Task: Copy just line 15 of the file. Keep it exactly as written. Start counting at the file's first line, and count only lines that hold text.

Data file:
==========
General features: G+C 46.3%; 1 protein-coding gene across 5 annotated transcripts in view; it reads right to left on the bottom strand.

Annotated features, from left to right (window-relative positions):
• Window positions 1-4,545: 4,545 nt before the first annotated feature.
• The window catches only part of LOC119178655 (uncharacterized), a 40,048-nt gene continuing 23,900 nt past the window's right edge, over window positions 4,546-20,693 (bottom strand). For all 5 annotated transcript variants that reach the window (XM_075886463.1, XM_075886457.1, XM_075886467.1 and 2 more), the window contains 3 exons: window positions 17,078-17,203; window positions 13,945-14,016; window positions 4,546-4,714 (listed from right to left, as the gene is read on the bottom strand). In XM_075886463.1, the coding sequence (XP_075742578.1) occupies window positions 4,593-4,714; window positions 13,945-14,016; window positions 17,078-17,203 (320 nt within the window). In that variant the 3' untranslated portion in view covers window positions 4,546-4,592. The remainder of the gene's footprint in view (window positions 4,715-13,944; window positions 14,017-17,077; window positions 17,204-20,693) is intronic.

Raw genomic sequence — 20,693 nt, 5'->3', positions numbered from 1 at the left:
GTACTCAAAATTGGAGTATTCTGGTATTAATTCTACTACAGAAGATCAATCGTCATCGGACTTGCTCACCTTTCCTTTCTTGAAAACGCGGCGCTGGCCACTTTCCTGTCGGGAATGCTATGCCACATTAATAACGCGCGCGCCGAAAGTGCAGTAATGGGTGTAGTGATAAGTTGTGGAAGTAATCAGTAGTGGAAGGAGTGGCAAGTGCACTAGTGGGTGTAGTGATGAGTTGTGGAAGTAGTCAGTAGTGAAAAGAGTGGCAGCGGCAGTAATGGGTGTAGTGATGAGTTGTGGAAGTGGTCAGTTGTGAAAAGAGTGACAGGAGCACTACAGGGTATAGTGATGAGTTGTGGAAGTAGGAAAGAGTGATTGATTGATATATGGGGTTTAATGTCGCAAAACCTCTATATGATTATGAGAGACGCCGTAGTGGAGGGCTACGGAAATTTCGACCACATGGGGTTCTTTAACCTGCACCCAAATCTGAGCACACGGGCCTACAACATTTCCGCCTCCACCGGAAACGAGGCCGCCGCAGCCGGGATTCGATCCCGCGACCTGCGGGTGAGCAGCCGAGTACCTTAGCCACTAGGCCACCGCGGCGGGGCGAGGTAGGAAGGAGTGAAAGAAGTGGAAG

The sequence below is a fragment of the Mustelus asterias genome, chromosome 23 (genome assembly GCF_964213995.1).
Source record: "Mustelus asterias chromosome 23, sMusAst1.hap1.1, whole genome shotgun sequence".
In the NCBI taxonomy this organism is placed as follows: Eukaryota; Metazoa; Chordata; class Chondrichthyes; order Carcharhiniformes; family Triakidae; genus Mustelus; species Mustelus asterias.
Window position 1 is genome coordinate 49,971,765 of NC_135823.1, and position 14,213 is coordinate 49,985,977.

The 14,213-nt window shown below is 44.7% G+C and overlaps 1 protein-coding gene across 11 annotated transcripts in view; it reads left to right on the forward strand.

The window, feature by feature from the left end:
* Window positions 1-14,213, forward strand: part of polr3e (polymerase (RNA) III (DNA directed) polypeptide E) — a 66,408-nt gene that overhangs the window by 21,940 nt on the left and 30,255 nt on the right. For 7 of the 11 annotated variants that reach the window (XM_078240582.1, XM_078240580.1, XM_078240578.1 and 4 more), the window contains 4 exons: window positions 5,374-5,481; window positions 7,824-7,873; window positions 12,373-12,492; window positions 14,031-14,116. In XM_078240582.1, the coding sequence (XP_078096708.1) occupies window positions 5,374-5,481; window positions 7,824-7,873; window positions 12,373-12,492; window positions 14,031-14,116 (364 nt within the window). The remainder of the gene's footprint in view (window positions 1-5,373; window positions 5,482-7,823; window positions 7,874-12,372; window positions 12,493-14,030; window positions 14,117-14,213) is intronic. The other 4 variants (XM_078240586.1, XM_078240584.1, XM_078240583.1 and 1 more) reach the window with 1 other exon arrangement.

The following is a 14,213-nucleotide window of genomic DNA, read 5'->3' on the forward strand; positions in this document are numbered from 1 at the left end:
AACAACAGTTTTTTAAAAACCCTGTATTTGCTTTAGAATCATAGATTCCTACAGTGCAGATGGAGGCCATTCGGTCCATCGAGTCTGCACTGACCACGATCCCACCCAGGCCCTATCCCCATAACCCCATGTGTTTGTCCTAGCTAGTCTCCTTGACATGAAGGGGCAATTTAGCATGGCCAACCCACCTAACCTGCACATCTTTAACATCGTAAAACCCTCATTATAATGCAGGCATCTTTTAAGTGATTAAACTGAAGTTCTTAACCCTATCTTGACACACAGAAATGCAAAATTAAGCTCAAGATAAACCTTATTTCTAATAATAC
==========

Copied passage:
AACAACAGTTTTTTAAAAACCCTGTATTTGCTTTAGAATCATAGATTCCTACAGTGCAGATGGAGGCCATTCGGTCCATCGAGTCTGCACTGACCACGATCCCACCCAGGCCCTATCCCCATAACCCCATGTGTTTGTCCTAGCTAGTCTCCTTGACATGAAGGGGCAATTTAGCATGGCCAACCCACCTAACCTGCACATCTTTAACATCGTAAAACCCTCATTATAATGCAGGCATCTTTTAAGTGATTAAACTGAAGTTCTTAACCCTATCTTGACACACAGAAATGCAAAATTAAGCTCAAGATAAACCTTATTTCTAATAATAC